During this difficult economic time, augmented reality has the potential to help you enhance your role as a visionary business technology leader, inspire your team, and steal the march on your competitors.

Bob Evans, Contributor

June 22, 2009

3 Min Read

But, I nitpick -- the power and potential of this new technology will overwhelm some uninspiring early-stage names, and just imagine the thousands of creative applications that will arise when this technology is placed in the hands of teenagers and young professionals whose mobile devices are indispensable extensions of themselves and the ways in which they experience and engage with the world around them.

And it's precisely that huge potential across entertainment, marketing, education, product evaluation, merchandising, training, and much more that make it so important for strategic CIOs to seize the initiative in getting to know seemingly wacky new stuff like "augmented reality" and exploring how their companies can exploit its novelty and its capabilities.

Indeed, I think augmented reality can serve as a perfect example of the new ways in which CIOs must continue to get out in front of technology trends and innovations, looking way beyond IT infrastructure and toward new gizmos and applications and technologies that offer unprecedented ways for your companies to interact with customers, engage with them, appeal to them, showcase your value propositions to them, and encourage them to work with you to exploit those new tools to their fullest.

Here are some examples of how a handful of companies are doing just that, from a recent column in Advertising Age by Garrick Schmitt of Razorfish:

  • Lego: "Simply hold up the Lego box to an in-store kiosk with a web cam and watch a rendering of the toy assemble itself."

  • Topps sports trading cards: "At Toppstown fans get the full 3-D experience, can make the tiny players bat and pitch, plus explore stats and game info."

  • Toyota: "Toyota employed the technology to show off its new small car, Toyota IQ, which allows consumers to interact with the car and discover its agility and interior space."

  • "Enkin wants to 'reinvent navigation,' by combining GPS, orientation sensors, 3-D graphics, live video, and several web services into something wholly new."

And then there's the IBM mobile app for Wimbledon mentioned above. Here's how a subsequent Ad Age article described what the Seer Android Beta can do: "For example, pointing the phone's camera lens towards a court will bring up information and scores about the match being played on that court, as well as information about forthcoming matches. Point the phone at a cafe and a menu and an update on the length of the queue for strawberries and cream appears."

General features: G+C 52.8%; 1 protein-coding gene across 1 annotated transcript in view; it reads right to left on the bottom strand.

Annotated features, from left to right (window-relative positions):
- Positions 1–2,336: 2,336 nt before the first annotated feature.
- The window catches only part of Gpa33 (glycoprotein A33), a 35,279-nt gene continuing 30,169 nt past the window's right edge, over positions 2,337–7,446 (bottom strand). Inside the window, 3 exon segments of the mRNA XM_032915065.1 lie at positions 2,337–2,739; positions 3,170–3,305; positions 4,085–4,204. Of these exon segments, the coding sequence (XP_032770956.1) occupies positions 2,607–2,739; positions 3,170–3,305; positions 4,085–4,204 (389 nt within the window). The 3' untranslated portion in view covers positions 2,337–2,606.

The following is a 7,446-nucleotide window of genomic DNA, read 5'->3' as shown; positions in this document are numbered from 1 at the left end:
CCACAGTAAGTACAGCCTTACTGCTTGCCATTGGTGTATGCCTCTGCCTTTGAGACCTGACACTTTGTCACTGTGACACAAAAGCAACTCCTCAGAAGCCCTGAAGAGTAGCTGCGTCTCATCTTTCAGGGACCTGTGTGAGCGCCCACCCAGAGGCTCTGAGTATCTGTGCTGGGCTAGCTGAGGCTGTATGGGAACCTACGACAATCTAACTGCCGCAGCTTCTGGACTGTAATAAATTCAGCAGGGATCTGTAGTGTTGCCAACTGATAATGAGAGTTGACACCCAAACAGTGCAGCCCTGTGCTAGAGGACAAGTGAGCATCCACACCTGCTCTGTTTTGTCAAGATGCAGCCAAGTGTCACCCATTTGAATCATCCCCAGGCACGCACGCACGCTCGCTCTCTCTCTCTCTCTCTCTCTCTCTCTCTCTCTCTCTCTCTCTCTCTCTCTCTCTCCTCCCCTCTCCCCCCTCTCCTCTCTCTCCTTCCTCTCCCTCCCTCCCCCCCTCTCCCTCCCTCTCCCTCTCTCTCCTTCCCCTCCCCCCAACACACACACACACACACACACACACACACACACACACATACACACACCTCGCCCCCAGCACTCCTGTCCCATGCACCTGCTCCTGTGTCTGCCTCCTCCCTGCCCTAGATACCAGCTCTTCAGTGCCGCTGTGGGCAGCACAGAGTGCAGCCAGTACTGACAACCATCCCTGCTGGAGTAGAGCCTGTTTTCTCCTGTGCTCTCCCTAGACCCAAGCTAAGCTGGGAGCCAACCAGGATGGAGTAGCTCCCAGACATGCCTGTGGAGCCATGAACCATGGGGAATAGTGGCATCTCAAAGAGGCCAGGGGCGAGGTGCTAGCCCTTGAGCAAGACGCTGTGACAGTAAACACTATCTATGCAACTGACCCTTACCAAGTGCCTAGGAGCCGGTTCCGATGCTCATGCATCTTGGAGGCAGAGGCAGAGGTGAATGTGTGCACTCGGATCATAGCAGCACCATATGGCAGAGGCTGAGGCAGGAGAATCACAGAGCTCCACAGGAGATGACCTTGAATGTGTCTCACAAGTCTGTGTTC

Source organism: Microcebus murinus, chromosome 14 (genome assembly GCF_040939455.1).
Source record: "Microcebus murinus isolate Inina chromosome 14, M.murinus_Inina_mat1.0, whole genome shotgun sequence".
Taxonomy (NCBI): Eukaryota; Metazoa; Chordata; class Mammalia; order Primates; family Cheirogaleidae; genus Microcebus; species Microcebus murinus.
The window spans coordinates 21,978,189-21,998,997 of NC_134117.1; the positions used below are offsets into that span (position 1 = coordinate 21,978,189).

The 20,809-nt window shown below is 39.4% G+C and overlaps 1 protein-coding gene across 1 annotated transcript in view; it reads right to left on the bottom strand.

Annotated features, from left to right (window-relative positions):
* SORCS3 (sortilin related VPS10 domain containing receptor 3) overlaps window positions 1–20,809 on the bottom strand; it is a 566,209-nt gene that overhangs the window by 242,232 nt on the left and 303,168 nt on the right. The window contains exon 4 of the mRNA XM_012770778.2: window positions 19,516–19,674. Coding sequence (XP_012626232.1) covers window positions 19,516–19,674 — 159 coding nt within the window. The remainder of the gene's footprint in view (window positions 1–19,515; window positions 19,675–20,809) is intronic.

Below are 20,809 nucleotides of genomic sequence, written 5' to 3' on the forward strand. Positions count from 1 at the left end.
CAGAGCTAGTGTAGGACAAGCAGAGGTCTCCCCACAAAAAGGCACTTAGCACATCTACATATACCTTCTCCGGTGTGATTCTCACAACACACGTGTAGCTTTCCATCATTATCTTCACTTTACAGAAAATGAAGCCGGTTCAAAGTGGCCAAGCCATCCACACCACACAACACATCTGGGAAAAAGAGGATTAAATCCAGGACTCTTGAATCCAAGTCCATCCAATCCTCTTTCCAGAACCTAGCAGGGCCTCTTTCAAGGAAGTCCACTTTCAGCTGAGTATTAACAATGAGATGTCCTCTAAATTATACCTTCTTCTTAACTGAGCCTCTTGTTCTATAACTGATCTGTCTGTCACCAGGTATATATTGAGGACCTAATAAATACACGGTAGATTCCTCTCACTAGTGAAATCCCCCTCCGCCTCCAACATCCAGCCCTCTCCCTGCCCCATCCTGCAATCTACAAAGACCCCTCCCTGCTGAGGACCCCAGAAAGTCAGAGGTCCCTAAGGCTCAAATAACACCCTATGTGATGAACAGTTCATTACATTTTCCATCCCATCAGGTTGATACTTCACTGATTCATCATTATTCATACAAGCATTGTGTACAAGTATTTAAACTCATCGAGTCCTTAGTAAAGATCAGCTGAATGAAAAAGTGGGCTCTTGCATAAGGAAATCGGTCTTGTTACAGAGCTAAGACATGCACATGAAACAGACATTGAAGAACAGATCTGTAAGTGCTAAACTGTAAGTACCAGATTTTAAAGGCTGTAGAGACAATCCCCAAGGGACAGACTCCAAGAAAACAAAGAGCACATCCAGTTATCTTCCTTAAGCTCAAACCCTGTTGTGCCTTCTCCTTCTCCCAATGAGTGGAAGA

You'll also find some interesting background and perspectives on augmented reality at a site called MobiThinking.com.

We all know that right now you're battling with budgets, doing more with less, fighting to keep your team together, and trying to enhance the strategic business value you and your team offer to your organization and your customers. In such a context, you might think that you don't have time to diddle around with some unproven and still-kinda-squishy technology that has a goofy name.

But I would say that augmented reality and its potential provide precisely the right type of opportunity for you to reassert or enhance your role as a visionary business technology leader, for you to inspire your team and rekindle within it a sense of excitement and exploration and fun, and for you to steal the march on your competitors by helping rewrite the rules of how your industry plays the game.

Forget the name. Focus on the potential. And go out and augment your company's competitive reality.

GlobalCIO Bob Evans is senior VP and director of InformationWeek's Global CIO unit.

To find out more about Bob Evans, please visit his page.

For more Global CIO perspectives, check out Global CIO,
or write to Bob at [email protected].

About the Author(s)

Bob Evans


Bob Evans is senior VP, communications, for Oracle Corp. He is a former InformationWeek editor.

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